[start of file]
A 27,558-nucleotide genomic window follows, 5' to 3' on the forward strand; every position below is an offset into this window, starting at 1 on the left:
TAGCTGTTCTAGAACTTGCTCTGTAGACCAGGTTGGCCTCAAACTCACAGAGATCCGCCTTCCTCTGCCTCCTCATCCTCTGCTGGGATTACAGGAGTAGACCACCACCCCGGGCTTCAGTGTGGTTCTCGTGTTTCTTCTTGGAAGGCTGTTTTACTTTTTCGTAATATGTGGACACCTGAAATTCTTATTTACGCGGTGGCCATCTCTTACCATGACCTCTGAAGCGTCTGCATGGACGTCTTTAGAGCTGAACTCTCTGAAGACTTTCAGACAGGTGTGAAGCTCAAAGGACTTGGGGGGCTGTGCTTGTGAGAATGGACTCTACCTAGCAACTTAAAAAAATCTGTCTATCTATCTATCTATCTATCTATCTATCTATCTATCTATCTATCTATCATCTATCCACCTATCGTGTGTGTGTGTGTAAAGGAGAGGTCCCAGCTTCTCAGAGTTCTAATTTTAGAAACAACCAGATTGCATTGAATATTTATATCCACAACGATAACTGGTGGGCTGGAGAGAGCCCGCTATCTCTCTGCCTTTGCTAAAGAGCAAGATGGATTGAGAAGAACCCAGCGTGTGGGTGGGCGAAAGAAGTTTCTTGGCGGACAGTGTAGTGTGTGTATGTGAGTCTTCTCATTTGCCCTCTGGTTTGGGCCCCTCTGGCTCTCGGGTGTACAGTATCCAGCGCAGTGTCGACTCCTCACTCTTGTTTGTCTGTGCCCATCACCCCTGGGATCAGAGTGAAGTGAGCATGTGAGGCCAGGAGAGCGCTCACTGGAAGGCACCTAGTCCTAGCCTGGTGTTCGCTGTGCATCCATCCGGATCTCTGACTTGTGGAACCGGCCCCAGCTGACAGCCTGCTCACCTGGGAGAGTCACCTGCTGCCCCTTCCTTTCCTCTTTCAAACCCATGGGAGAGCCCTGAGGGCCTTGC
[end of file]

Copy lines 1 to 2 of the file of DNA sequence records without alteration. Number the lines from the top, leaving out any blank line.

A 27,558-nucleotide genomic window follows, 5' to 3' on the forward strand; every position below is an offset into this window, starting at 1 on the left:
TAGCTGTTCTAGAACTTGCTCTGTAGACCAGGTTGGCCTCAAACTCACAGAGATCCGCCTTCCTCTGCCTCCTCATCCTCTGCTGGGATTACAGGAGTAGACCACCACCCCGGGCTTCAGTGTGGTTCTCGTGTTTCTTCTTGGAAGGCTGTTTTACTTTTTCGTAATATGTGGACACCTGAAATTCTTATTTACGCGGTGGCCATCTCTTACCATGACCTCTGAAGCGTCTGCATGGACGTCTTTAGAGCTGAACTCTCTGAAGACTTTCAGACAGGTGTGAAGCTCAAAGGACTTGGGGGGCTGTGCTTGTGAGAATGGACTCTACCTAGCAACTTAAAAAAATCTGTCTATCTATCTATCTATCTATCTATCTATCTATCTATCTATCTATCTATCATCTATCCACCTATCGTGTGTGTGTGTGTAAAGGAGAGGTCCCAGCTTCTCAGAGTTCTAATTTTAGAAACAACCAGATTGCATTGAATATTTATATCCACAACGATAACTGGTGGGCTGGAGAGAGCCCGCTATCTCTCTGCCTTTGCTAAAGAGCAAGATGGATTGAGAAGAACCCAGCGTGTGGGTGGGCGAAAGAAGTTTCTTGGCGGACAGTGTAGTGTGTGTATGTGAGTCTTCTCATTTGCCCTCTGGTTTGGGCCCCTCTGGCTCTCGGGTGTACAGTATCCAGCGCAGTGTCGACTCCTCACTCTTGTTTGTCTGTGCCCATCACCCCTGGGATCAGAGTGAAGTGAGCATGTGAGGCCAGGAGAGCGCTCACTGGAAGGCACCTAGTCCTAGCCTGGTGTTCGCTGTGCATCCATCCGGATCTCTGACTTGTGGAACCGGCCCCAGCTGACAGCCTGCTCACCTGGGAGAGTCACCTGCTGCCCCTTCCTTTCCTCTTTCAAACCCATGGGAGAGCCCTGAGGGCCTTGC